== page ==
The main problem is that many children who get CT scans are receiving an excessive amount of radiation. "Children, who are more sensitive to radiation than adults, are receiving adult doses and there are studies suggesting that the dose can be reduced at least by half and the procedure can be just as effective," Brenner said. "And most radiologists are not reducing the dose."

Brenner says that one stumbling block to change is that some doctors still do not believe that medical radiation doses can be harmful.

Upon publication of his study, for example, the Society for Pediatric Radiology commented "radiation used in CT scans has not been proved to cause cancer during a child's lifetime."

"We know that low doses can be harmful," Brenner counters. "For instance, we know from studies of A-bomb survivors who were far away from the explosion that low-dose exposure can lead to cancer. What they were exposed to is similar to the doses children receive from their CT scans."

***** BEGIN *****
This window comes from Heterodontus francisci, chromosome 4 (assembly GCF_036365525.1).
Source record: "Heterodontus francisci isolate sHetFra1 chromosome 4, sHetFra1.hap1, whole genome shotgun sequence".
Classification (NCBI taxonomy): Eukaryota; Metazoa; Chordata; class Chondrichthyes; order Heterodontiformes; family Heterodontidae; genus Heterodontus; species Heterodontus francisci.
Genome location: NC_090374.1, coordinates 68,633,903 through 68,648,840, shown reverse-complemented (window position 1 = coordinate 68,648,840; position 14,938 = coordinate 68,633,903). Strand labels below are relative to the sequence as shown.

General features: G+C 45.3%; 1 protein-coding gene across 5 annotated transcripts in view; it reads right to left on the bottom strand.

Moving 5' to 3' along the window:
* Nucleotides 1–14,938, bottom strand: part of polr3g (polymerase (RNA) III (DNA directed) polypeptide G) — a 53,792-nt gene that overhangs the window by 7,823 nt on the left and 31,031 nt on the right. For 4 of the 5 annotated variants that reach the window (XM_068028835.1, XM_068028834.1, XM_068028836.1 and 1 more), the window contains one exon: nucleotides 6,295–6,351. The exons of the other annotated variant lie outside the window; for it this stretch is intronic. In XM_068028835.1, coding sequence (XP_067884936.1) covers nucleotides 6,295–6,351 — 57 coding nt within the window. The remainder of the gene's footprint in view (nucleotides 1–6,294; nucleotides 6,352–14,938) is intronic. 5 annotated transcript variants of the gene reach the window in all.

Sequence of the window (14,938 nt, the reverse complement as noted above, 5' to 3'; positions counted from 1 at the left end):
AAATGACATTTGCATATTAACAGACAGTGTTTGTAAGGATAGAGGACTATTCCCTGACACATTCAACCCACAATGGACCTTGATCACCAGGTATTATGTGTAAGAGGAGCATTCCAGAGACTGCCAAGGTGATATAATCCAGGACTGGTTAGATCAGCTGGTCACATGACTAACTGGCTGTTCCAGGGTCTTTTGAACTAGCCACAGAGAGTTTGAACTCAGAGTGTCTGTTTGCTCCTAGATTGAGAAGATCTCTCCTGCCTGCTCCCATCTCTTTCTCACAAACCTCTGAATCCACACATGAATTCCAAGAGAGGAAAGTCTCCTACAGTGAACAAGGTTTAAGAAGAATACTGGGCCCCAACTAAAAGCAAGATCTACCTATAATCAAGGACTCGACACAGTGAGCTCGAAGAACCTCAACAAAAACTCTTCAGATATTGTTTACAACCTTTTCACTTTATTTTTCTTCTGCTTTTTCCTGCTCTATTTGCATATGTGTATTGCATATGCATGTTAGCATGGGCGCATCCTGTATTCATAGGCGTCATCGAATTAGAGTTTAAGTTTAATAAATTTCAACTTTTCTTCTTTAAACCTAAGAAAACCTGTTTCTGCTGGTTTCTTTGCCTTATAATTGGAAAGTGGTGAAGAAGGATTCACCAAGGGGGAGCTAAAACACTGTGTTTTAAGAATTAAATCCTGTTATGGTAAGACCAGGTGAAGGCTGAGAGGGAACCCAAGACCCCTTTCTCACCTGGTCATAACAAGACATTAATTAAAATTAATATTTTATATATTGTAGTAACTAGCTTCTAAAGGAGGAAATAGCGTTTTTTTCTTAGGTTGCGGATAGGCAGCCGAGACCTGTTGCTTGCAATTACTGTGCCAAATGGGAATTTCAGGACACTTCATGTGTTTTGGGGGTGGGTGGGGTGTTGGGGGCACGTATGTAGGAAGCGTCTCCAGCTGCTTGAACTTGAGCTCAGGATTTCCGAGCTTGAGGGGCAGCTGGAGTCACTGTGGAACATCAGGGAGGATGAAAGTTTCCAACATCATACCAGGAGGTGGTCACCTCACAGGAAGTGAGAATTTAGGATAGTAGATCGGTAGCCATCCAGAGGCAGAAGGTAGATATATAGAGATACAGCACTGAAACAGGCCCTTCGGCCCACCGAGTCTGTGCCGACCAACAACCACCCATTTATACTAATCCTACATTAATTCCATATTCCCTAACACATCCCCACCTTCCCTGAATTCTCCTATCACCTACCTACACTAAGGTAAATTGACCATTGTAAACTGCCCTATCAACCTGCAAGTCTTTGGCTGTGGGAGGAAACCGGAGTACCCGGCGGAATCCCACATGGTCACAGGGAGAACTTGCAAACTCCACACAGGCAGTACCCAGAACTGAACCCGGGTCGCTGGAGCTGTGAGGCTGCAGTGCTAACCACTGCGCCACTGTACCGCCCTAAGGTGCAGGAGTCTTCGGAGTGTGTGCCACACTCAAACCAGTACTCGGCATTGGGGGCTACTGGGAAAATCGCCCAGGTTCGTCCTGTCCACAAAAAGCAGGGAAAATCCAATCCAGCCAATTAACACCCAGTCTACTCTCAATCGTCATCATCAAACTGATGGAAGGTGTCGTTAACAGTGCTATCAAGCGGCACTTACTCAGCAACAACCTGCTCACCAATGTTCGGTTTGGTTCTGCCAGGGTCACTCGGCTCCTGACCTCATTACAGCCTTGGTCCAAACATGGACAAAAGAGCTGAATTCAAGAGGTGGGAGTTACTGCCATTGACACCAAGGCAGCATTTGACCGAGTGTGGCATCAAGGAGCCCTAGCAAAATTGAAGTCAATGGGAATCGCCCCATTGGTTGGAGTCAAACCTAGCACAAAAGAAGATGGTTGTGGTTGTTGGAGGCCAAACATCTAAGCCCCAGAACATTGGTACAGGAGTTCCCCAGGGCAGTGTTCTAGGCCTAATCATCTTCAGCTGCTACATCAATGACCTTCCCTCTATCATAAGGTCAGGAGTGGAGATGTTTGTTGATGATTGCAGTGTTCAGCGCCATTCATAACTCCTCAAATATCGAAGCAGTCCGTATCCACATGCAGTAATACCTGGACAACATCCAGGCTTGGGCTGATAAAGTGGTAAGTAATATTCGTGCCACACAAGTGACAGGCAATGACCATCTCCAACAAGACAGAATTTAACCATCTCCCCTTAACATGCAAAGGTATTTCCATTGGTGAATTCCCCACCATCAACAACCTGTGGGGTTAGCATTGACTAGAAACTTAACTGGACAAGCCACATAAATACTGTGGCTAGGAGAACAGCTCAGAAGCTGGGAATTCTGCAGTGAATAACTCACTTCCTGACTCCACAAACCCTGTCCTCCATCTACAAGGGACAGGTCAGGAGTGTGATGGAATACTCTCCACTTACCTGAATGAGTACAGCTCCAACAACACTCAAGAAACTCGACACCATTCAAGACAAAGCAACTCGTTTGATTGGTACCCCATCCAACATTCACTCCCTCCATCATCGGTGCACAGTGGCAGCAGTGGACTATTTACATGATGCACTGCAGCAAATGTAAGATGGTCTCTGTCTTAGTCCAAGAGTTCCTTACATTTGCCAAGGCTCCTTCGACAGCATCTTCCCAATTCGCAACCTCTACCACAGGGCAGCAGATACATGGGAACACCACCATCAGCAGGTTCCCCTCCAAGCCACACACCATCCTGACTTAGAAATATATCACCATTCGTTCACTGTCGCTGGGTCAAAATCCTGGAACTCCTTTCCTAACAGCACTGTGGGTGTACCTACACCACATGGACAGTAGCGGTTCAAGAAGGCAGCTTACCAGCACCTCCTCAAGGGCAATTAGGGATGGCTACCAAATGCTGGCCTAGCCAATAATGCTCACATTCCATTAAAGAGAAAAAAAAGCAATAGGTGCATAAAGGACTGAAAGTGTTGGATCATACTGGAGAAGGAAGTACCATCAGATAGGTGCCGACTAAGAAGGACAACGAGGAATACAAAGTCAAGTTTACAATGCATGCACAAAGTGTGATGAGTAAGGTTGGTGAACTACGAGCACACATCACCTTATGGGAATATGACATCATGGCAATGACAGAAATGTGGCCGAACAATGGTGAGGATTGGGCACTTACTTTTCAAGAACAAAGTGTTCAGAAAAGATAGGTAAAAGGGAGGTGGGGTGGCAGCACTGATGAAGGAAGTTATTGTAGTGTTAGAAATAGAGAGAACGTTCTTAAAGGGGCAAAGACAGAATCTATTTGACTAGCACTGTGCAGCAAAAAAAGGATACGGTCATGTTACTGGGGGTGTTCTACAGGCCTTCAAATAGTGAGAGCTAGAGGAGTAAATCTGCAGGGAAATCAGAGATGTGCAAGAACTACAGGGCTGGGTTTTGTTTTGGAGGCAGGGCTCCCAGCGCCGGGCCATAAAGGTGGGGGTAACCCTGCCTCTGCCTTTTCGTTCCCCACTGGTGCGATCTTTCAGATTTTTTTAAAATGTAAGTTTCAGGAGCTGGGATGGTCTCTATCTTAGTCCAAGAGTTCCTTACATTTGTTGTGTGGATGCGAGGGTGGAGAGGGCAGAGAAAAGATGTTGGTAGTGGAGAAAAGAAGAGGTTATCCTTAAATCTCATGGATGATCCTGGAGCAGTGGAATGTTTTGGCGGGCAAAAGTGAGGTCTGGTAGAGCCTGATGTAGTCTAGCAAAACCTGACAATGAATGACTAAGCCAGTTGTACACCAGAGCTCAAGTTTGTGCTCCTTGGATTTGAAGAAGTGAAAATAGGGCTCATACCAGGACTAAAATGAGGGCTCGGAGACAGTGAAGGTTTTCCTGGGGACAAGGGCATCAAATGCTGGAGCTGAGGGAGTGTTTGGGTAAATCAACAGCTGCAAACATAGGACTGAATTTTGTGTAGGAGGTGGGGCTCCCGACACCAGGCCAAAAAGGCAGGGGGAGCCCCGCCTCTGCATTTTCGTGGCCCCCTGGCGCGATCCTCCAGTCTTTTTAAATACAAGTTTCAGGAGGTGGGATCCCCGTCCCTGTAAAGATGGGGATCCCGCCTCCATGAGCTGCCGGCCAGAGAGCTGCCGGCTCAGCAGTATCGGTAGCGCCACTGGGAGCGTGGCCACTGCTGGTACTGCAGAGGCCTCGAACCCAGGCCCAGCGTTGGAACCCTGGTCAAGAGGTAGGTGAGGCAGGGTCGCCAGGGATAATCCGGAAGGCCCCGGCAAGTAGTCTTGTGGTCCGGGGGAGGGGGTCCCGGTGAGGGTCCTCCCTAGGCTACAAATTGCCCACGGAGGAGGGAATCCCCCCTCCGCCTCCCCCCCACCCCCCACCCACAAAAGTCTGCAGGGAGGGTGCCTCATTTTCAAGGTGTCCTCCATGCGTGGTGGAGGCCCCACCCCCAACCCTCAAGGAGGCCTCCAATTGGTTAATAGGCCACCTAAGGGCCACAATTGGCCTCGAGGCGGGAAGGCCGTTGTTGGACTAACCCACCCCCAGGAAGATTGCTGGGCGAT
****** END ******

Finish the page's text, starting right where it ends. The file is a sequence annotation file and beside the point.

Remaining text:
Brenner also points to a recent study conducted by researchers at McGill University in Montreal that showed a significantly increased risk of leukemia in children who had two or more CT scans.

There is also some research showing that some people may be more genetically susceptible to harm from X-rays. "This is another reason why we should be conservative in the doses we use," Brenner said.

Here again, medical neglect and ignorance continue to loom large. It's been at least a decade since the potential danger of using too much radiation on children was first raised in medical research.

Benefits Outweight Risks

Like other radiation experts interviewed for this column, Brenner emphasizes that, thus far, the benefits of medical procedures involving X-rays significantly outweigh the known risks. But he adds lowering X-ray doses in some cases and better monitoring of doses can go a long way to reduce some of the risks.